DURHAM, N.C. (RNS) The Rev. Gil Caldwell walked onto the campus of Duke Divinity School, leaning on a cane, alongside thousands of Duke alumni arriving for a reunion. But unlike the others, he wasn’t returning for a stroll down memory lane. He had come here for a glimpse of what might have been. Some 60 years ago, Caldwell says, Duke rejected his application because of his race. But now he had arrived, at age 81, after a lifetime of civil rights activism, to finally check Duke off his bucket list.
(RNS) Images of that day 50 years ago, when law enforcement officers beat back peaceful civil rights marchers trying to cross Alabama’s Edmund Pettus Bridge, provided the catalyst for passage of the Voting Rights Act.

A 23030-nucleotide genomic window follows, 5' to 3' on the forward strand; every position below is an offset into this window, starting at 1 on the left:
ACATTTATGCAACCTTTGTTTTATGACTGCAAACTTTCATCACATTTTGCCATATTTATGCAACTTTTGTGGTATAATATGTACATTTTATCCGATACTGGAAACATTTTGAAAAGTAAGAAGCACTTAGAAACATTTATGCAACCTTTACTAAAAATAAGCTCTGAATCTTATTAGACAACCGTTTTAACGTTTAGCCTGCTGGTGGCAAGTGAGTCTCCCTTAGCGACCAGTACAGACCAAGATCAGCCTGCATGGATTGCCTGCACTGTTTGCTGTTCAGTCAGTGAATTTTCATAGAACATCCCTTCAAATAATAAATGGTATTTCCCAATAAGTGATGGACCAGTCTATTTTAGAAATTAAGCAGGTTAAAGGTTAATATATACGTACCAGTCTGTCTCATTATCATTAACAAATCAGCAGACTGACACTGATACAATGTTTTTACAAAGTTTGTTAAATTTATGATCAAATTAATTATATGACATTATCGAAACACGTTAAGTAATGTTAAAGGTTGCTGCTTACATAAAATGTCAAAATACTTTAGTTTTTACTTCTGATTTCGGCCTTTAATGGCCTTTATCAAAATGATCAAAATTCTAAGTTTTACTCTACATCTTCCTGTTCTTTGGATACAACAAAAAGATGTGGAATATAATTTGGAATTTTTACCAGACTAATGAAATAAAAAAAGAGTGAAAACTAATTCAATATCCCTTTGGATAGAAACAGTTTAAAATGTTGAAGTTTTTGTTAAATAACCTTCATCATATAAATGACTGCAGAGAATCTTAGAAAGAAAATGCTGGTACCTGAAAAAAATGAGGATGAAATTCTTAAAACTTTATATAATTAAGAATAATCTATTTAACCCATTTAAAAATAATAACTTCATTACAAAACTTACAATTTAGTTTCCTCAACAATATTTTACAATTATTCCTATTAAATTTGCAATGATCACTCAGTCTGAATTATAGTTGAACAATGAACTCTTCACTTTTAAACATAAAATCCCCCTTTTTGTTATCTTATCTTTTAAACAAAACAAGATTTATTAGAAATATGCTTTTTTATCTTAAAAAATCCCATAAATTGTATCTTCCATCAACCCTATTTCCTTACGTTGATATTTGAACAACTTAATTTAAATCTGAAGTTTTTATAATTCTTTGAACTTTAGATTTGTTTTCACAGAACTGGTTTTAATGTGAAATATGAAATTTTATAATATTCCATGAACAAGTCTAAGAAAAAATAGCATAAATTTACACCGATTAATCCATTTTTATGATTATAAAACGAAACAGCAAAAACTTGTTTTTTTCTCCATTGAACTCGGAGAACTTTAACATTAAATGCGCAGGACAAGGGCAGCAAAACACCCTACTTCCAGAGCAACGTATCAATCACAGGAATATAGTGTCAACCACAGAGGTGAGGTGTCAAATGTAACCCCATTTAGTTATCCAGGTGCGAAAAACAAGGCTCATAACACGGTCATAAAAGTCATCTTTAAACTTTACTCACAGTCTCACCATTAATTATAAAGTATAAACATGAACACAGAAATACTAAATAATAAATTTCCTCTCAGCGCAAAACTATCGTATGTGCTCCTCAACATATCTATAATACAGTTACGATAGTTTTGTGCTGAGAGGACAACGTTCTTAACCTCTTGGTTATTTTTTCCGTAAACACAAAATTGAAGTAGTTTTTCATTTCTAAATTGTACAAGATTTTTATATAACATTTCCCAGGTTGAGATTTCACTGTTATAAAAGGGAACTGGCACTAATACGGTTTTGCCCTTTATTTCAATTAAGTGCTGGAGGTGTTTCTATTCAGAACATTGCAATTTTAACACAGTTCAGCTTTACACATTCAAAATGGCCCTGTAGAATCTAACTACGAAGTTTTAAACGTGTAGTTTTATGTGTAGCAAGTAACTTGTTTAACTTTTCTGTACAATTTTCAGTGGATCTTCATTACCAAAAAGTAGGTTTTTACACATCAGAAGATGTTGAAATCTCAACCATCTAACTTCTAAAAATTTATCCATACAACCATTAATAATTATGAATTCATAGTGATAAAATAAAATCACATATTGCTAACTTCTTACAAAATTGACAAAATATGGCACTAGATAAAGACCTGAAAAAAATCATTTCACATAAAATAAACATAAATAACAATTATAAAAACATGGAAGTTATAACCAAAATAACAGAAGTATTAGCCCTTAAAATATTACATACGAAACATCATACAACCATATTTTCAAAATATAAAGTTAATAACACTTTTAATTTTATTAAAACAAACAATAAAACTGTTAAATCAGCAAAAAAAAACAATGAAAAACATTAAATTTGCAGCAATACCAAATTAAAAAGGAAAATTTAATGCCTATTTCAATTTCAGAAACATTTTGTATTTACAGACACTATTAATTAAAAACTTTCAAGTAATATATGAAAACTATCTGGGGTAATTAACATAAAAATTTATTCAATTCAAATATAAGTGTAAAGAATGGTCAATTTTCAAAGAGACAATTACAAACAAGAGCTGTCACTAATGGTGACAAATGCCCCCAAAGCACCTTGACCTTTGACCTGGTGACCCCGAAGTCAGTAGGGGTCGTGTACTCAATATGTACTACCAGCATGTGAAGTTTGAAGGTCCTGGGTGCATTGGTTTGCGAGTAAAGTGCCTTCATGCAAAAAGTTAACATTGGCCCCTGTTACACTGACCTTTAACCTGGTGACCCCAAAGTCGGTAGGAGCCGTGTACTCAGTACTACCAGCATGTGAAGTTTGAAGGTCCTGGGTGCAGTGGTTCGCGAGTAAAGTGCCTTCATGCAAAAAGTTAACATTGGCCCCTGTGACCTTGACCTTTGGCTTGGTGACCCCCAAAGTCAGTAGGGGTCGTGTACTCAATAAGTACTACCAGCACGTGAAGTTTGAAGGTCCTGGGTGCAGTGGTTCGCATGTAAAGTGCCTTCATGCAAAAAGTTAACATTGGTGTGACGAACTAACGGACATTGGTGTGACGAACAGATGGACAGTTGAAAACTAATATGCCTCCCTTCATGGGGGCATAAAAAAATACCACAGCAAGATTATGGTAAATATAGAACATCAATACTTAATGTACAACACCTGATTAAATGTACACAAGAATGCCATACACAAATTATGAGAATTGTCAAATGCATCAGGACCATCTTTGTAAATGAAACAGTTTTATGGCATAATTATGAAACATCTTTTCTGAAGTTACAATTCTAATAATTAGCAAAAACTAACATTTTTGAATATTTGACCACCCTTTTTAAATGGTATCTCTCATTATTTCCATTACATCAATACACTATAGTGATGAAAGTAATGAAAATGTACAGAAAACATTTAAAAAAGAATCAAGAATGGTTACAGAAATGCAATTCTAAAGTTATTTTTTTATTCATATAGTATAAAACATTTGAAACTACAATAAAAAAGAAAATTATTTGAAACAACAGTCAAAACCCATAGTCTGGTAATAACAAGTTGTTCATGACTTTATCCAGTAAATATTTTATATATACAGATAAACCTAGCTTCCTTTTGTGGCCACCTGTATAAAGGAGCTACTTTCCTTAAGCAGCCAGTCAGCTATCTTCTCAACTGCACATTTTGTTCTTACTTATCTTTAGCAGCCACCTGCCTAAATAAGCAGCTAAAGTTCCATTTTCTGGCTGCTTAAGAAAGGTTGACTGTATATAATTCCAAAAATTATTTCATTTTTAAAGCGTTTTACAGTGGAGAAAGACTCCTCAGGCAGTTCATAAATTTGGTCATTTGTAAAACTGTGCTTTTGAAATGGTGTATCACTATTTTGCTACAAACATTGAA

(RNS) “They used to call them the civil rights twins — he and Dr. King,” recalled Terrie Randolph, who was Ralph Abernathy’s secretary when he became president of SCLC after King’s death. “You wouldn’t see one without the other.”
(RNS) When you strip away the costumes, mythology, and mascara-wearing Egyptians monarchs, what do you really have? “Exodus” is a film about the birth of freedom. A people demands its rights. A leader screams out for redemption. Sound familiar?